I heard a light little shuffle up on the deck, a gentle swish of a bag and then the warm scent of fresh-baked muffins filled the cabin … Okay, they weren’t fresh-baked, they were wrapped, but the gesture felt the same. We woke on Sunday morning to find the Sunday paper and the two darling little banana nut muffins laid lovingly on the deck of our boat by the friendly staff at Port St. Joe Marina.
When they say they are the “friendliest marina in all of Florida,” I have to say … I believe them! We sat and read the paper, and drank coffee and nibbled on muffins all morning. After two nights in a row of two-hour shifts at the helm, a nice, leisurely morning on the boat was just what we needed.
Yes, we took pictures of it. We’re just that devoted to the blog …
Around noon, or even a little after, we finally ventured out to see what the ole’ town of Port St. Joe had to offer. We were thrilled to find beautiful, breezy walking paths around the marina,
a potentially perfect cove for kite-boarding,
a quaint little downtown strip with several quirky bars, unique restaurants and other delightfully tacky establishments. Definitely our kind of place!
Now, I don’t know about you fellow cruisers, but when Phillip and I eat out on our sailing ventures, we like to try and scout out the little local places that offer food we can’t really replicate on the boat. Something unique to that area, or unique altogether that we haven’t had in a while – like some great middle eastern food, or a decadent french meal, or some funky little taco hut that has a line around the corner. Not knowing at all what we were in the mood for, we stumbled upon this colorful little Mexican place – Peppers – and decided it was definitely worth a go.
And boy, was it! A hot basket of chips and salsa hit the table as soon as we did, and didn’t stop coming the whole time we were there. A hot, piping basket even came out with the check that Phillip and I tried to wave off, but that we actually ended up putting a pretty serious dent in anyway. We split the “California Burrito,” which was about the size of my right calf (yes, the right one – it’s a little bigger than the left).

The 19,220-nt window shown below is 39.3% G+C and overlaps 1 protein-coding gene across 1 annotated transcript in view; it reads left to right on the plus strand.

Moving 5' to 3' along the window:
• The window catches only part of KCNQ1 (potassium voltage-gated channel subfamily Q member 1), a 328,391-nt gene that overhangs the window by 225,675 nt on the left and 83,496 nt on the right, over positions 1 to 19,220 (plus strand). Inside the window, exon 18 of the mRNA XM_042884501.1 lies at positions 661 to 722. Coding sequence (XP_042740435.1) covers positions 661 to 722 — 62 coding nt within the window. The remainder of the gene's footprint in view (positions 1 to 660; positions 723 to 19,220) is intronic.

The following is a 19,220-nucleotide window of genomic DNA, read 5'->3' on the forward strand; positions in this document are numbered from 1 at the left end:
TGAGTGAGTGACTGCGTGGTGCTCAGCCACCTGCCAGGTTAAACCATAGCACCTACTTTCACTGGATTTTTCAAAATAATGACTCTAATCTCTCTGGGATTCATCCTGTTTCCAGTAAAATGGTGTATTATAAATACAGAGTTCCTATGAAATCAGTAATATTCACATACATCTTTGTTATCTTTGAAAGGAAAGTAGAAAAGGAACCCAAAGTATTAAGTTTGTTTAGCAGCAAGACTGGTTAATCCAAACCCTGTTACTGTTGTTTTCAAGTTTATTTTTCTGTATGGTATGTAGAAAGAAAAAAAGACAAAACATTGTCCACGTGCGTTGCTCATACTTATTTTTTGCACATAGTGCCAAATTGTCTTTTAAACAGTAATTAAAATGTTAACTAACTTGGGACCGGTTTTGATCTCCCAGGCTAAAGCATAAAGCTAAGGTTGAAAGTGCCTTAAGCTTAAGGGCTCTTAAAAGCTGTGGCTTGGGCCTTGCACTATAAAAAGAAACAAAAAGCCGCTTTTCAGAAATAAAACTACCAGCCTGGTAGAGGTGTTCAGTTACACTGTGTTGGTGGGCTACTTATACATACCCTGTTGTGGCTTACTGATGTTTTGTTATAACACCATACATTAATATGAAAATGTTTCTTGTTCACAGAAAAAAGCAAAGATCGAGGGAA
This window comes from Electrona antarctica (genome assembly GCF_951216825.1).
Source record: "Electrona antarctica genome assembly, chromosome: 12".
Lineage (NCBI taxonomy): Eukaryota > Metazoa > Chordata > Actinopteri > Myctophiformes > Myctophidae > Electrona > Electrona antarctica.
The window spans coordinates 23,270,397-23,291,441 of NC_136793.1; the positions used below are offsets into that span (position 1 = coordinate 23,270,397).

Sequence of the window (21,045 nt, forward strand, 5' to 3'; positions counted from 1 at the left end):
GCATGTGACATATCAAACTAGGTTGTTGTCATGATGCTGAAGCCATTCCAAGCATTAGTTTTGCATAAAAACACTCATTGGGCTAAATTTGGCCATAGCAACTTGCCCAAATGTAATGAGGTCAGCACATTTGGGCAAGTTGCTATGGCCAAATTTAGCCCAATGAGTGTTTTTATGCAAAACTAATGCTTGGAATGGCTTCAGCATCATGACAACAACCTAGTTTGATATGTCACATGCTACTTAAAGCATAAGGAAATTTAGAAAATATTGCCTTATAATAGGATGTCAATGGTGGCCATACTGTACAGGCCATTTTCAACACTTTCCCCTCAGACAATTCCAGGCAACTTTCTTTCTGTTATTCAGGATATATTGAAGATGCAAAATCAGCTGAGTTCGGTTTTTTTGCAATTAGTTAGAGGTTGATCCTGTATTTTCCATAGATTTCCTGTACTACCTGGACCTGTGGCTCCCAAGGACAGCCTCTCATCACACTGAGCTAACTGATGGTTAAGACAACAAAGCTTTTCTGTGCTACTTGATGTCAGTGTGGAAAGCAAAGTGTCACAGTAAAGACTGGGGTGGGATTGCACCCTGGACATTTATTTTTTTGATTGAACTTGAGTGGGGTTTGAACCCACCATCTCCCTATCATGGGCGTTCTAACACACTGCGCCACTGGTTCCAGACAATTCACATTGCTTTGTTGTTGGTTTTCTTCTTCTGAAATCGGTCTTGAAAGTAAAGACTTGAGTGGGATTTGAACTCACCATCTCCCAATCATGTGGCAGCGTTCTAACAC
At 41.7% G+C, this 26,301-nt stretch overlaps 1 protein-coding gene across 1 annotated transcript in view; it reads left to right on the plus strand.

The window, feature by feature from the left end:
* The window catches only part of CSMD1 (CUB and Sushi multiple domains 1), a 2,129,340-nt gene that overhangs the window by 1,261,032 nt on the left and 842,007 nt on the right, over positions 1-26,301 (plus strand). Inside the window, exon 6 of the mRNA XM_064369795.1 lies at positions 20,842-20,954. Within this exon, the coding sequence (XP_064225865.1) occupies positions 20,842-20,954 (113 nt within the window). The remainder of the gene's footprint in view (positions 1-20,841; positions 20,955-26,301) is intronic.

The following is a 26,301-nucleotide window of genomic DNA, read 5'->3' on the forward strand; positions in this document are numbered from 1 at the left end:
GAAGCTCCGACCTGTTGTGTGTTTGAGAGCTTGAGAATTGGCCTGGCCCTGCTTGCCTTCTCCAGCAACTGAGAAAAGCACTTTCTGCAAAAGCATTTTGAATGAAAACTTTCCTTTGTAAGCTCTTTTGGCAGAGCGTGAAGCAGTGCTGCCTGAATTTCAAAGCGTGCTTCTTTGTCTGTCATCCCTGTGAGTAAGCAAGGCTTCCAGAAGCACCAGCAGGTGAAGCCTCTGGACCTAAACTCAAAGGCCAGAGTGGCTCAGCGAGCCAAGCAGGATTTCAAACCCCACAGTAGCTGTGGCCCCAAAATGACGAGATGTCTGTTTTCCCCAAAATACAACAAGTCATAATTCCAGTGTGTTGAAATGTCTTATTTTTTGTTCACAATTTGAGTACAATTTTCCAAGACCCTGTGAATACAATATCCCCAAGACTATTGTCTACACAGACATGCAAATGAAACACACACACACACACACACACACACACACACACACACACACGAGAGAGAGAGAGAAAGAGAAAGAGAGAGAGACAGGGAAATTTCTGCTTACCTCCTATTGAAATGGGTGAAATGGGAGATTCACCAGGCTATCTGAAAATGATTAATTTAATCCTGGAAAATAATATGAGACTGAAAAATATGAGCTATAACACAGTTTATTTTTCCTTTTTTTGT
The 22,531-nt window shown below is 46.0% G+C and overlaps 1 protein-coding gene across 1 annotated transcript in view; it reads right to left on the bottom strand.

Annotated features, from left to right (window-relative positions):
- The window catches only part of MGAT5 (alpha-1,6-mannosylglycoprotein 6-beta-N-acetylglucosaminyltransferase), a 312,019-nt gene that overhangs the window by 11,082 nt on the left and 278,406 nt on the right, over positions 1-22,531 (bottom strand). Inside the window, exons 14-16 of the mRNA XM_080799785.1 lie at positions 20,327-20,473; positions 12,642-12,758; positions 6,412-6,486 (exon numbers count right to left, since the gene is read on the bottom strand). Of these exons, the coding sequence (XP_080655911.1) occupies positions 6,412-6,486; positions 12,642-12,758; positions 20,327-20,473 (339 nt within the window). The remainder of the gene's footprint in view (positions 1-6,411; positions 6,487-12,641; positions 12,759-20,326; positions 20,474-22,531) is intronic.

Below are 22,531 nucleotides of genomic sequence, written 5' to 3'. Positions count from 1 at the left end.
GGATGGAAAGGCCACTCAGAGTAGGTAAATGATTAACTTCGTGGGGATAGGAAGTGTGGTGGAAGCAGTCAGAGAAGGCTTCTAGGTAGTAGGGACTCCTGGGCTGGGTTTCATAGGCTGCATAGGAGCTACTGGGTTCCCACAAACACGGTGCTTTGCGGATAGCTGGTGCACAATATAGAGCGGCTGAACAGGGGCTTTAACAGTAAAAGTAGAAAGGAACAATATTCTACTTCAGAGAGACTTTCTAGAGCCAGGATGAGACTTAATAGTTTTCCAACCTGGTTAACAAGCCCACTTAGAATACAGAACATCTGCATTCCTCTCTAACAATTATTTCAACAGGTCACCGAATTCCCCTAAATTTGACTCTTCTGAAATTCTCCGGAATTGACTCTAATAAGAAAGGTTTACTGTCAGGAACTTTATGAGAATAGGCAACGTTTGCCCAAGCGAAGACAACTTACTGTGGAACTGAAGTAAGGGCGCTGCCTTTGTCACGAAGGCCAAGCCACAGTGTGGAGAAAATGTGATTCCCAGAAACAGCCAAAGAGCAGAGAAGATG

It was bursting with flavorful beans, rice, corn, chicken, cheese. You name it. A perfect combination of savory flavors and crisp greens, and it was doused in this addictive queso. It was awesome!
Clean Plate Club! We are card-carrying members.
We made a few more stops on the way home to provision up (milk, cereal, coffee and the like) and scoped out a few more eateries for the next day’s outing. We saw a pizza place that some folks at the marina had been telling us about – Joe Mama’s Pizza – but found it was closed Sunday and Monday, and we were planning to leave on Tuesday. Bullocks! But, in all, we congratulated ourselves on such a fortuitous stop. We had never been to Port St. Joe by boat and we were thrilled we’d landed here. Everything was within walking distance of the boat – bars, restaurants, the Piggly Wiggly. Whatever you needed. And, while a storm brewing in the Gulf is bad news for sailing, it certainly was promising for some awesome kiting in the St. Joseph Bay. We kept an eye on the wind, hoping the storm would bring us some great conditions for kiting while we were there.
On our way back to the boat, we met some great fellow cruisers that were docked up right next to us – David and Mary Lucas on Liza. David and Mary were headed down the west coast of Florida to make the cut through the Okeechobee. We invited them over for sundowners, shared some tall boat tales (although our harrowing dinghy debacle seemed to take the cake – as it often does), cooked up a great grilled chicken salad for dinner and called it a night.